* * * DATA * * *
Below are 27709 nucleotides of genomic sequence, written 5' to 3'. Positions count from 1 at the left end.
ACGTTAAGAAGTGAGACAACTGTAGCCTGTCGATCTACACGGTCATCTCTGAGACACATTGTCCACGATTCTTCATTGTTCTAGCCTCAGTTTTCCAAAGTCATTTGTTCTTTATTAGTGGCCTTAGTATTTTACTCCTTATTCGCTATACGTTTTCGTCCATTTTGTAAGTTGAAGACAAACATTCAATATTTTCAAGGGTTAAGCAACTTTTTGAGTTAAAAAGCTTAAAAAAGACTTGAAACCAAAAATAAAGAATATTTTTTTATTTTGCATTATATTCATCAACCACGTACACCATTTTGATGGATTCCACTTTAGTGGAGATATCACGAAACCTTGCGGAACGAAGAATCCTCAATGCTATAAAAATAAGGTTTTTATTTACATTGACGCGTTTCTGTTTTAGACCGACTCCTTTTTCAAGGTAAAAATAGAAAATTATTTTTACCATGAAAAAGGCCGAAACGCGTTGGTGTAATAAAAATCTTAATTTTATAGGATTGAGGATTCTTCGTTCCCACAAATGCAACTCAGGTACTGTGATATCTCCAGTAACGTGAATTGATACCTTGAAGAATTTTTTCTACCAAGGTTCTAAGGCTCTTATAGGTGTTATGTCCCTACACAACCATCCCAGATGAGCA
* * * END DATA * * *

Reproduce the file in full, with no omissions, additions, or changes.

Below are 27709 nucleotides of genomic sequence, written 5' to 3'. Positions count from 1 at the left end.
ACGTTAAGAAGTGAGACAACTGTAGCCTGTCGATCTACACGGTCATCTCTGAGACACATTGTCCACGATTCTTCATTGTTCTAGCCTCAGTTTTCCAAAGTCATTTGTTCTTTATTAGTGGCCTTAGTATTTTACTCCTTATTCGCTATACGTTTTCGTCCATTTTGTAAGTTGAAGACAAACATTCAATATTTTCAAGGGTTAAGCAACTTTTTGAGTTAAAAAGCTTAAAAAAGACTTGAAACCAAAAATAAAGAATATTTTTTTATTTTGCATTATATTCATCAACCACGTACACCATTTTGATGGATTCCACTTTAGTGGAGATATCACGAAACCTTGCGGAACGAAGAATCCTCAATGCTATAAAAATAAGGTTTTTATTTACATTGACGCGTTTCTGTTTTAGACCGACTCCTTTTTCAAGGTAAAAATAGAAAATTATTTTTACCATGAAAAAGGCCGAAACGCGTTGGTGTAATAAAAATCTTAATTTTATAGGATTGAGGATTCTTCGTTCCCACAAATGCAACTCAGGTACTGTGATATCTCCAGTAACGTGAATTGATACCTTGAAGAATTTTTTCTACCAAGGTTCTAAGGCTCTTATAGGTGTTATGTCCCTACACAACCATCCCAGATGAGCA